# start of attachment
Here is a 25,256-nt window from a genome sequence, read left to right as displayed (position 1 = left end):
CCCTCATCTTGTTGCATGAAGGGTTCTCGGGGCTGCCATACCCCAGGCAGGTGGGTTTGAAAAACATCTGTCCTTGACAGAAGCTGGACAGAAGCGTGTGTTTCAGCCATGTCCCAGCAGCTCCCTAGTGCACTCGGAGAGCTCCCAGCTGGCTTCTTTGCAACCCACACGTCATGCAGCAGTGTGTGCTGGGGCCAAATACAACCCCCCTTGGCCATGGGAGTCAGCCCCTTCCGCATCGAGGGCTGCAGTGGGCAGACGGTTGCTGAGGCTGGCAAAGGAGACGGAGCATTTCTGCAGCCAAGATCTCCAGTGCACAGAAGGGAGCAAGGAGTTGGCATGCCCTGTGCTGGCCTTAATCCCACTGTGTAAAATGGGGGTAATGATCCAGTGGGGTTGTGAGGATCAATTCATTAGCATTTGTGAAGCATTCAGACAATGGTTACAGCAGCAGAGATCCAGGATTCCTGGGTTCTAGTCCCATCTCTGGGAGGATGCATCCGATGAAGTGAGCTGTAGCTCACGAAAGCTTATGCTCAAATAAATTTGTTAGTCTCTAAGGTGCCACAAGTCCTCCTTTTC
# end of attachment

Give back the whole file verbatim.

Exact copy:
Here is a 25,256-nt window from a genome sequence, read left to right as displayed (position 1 = left end):
CCCTCATCTTGTTGCATGAAGGGTTCTCGGGGCTGCCATACCCCAGGCAGGTGGGTTTGAAAAACATCTGTCCTTGACAGAAGCTGGACAGAAGCGTGTGTTTCAGCCATGTCCCAGCAGCTCCCTAGTGCACTCGGAGAGCTCCCAGCTGGCTTCTTTGCAACCCACACGTCATGCAGCAGTGTGTGCTGGGGCCAAATACAACCCCCCTTGGCCATGGGAGTCAGCCCCTTCCGCATCGAGGGCTGCAGTGGGCAGACGGTTGCTGAGGCTGGCAAAGGAGACGGAGCATTTCTGCAGCCAAGATCTCCAGTGCACAGAAGGGAGCAAGGAGTTGGCATGCCCTGTGCTGGCCTTAATCCCACTGTGTAAAATGGGGGTAATGATCCAGTGGGGTTGTGAGGATCAATTCATTAGCATTTGTGAAGCATTCAGACAATGGTTACAGCAGCAGAGATCCAGGATTCCTGGGTTCTAGTCCCATCTCTGGGAGGATGCATCCGATGAAGTGAGCTGTAGCTCACGAAAGCTTATGCTCAAATAAATTTGTTAGTCTCTAAGGTGCCACAAGTCCTCCTTTTC